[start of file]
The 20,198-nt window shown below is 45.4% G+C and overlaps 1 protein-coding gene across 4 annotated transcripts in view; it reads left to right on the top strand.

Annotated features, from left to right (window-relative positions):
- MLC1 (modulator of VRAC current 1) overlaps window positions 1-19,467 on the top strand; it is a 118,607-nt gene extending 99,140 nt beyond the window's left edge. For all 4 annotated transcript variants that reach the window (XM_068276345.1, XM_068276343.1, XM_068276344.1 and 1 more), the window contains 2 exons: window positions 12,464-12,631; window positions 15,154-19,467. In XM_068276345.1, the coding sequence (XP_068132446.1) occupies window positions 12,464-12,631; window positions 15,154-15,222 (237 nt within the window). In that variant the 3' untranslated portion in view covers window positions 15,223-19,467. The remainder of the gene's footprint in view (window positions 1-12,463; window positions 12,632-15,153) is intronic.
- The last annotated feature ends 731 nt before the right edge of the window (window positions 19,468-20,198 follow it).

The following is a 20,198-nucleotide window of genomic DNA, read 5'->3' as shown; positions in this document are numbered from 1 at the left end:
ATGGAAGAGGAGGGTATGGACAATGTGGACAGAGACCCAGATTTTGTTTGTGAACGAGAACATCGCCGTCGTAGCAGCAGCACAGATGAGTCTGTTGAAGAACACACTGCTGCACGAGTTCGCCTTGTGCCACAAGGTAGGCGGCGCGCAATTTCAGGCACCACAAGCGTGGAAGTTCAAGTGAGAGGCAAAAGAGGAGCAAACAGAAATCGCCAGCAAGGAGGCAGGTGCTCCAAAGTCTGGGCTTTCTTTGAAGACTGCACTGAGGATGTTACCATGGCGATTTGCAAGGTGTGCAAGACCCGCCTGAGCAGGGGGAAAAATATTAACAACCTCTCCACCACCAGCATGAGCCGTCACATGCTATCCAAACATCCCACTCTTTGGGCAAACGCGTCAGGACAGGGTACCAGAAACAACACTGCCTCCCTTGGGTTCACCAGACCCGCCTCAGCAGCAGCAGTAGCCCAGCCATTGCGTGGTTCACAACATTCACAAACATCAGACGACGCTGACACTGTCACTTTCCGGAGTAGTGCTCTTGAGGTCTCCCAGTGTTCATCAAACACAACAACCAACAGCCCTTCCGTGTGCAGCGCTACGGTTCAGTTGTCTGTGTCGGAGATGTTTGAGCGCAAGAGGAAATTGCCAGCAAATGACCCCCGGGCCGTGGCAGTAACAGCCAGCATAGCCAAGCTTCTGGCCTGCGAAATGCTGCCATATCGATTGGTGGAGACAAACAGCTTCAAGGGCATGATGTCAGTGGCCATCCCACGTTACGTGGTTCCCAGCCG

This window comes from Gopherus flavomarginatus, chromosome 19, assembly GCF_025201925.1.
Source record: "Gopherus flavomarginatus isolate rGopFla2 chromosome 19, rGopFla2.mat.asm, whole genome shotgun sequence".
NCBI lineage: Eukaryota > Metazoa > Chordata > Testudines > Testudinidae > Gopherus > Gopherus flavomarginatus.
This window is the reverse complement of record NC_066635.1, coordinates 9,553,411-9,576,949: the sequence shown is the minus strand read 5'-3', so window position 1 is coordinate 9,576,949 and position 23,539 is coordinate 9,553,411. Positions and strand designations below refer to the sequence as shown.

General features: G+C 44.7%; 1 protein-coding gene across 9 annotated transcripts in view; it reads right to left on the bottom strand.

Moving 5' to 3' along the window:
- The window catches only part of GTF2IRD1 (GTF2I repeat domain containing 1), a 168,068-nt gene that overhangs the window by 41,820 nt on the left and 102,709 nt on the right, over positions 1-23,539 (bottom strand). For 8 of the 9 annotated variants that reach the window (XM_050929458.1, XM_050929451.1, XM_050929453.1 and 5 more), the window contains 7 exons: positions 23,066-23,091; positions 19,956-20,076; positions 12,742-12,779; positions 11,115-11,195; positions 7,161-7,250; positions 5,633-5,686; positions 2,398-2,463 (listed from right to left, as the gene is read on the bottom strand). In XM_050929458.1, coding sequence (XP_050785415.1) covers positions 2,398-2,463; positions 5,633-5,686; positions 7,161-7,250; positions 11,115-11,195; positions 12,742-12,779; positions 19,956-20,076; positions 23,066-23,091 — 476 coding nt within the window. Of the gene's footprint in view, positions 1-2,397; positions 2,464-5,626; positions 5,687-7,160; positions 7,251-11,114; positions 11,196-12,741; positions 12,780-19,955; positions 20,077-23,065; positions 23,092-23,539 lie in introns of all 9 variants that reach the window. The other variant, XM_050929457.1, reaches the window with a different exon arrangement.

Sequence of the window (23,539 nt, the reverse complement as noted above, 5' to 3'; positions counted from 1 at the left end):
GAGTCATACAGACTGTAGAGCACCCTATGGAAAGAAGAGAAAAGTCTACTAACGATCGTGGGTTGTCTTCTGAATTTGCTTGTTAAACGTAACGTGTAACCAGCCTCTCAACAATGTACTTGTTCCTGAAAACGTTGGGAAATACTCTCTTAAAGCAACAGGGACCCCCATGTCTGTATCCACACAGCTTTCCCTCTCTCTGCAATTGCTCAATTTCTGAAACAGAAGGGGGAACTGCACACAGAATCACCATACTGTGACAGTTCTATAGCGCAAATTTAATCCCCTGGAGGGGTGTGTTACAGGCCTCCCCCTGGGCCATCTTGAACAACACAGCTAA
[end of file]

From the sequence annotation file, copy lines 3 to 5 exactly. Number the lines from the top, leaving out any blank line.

- MLC1 (modulator of VRAC current 1) overlaps window positions 1-19,467 on the top strand; it is a 118,607-nt gene extending 99,140 nt beyond the window's left edge. For all 4 annotated transcript variants that reach the window (XM_068276345.1, XM_068276343.1, XM_068276344.1 and 1 more), the window contains 2 exons: window positions 12,464-12,631; window positions 15,154-19,467. In XM_068276345.1, the coding sequence (XP_068132446.1) occupies window positions 12,464-12,631; window positions 15,154-15,222 (237 nt within the window). In that variant the 3' untranslated portion in view covers window positions 15,223-19,467. The remainder of the gene's footprint in view (window positions 1-12,463; window positions 12,632-15,153) is intronic.
- The last annotated feature ends 731 nt before the right edge of the window (window positions 19,468-20,198 follow it).

The following is a 20,198-nucleotide window of genomic DNA, read 5'->3' as shown; positions in this document are numbered from 1 at the left end: